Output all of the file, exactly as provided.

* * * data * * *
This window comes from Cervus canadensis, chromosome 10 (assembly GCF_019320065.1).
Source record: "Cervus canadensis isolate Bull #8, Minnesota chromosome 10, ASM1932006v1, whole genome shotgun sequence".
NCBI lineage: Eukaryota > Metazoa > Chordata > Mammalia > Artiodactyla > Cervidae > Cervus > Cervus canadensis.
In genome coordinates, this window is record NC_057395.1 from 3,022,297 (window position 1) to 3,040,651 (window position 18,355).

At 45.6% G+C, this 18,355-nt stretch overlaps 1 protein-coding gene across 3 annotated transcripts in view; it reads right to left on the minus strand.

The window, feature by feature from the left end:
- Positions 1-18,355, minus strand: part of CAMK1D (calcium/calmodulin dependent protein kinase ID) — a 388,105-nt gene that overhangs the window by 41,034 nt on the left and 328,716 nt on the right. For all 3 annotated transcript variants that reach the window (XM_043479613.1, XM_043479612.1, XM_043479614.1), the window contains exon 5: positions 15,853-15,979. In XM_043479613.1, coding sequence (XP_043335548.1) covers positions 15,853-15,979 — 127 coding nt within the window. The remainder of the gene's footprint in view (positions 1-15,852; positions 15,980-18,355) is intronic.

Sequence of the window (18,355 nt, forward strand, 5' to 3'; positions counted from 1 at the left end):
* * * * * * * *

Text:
This window comes from Cervus canadensis, chromosome 10 (assembly GCF_019320065.1).
Source record: "Cervus canadensis isolate Bull #8, Minnesota chromosome 10, ASM1932006v1, whole genome shotgun sequence".
NCBI lineage: Eukaryota > Metazoa > Chordata > Mammalia > Artiodactyla > Cervidae > Cervus > Cervus canadensis.
In genome coordinates, this window is record NC_057395.1 from 3,022,297 (window position 1) to 3,040,651 (window position 18,355).

At 45.6% G+C, this 18,355-nt stretch overlaps 1 protein-coding gene across 3 annotated transcripts in view; it reads right to left on the minus strand.

The window, feature by feature from the left end:
- Positions 1-18,355, minus strand: part of CAMK1D (calcium/calmodulin dependent protein kinase ID) — a 388,105-nt gene that overhangs the window by 41,034 nt on the left and 328,716 nt on the right. For all 3 annotated transcript variants that reach the window (XM_043479613.1, XM_043479612.1, XM_043479614.1), the window contains exon 5: positions 15,853-15,979. In XM_043479613.1, coding sequence (XP_043335548.1) covers positions 15,853-15,979 — 127 coding nt within the window. The remainder of the gene's footprint in view (positions 1-15,852; positions 15,980-18,355) is intronic.

Sequence of the window (18,355 nt, forward strand, 5' to 3'; positions counted from 1 at the left end):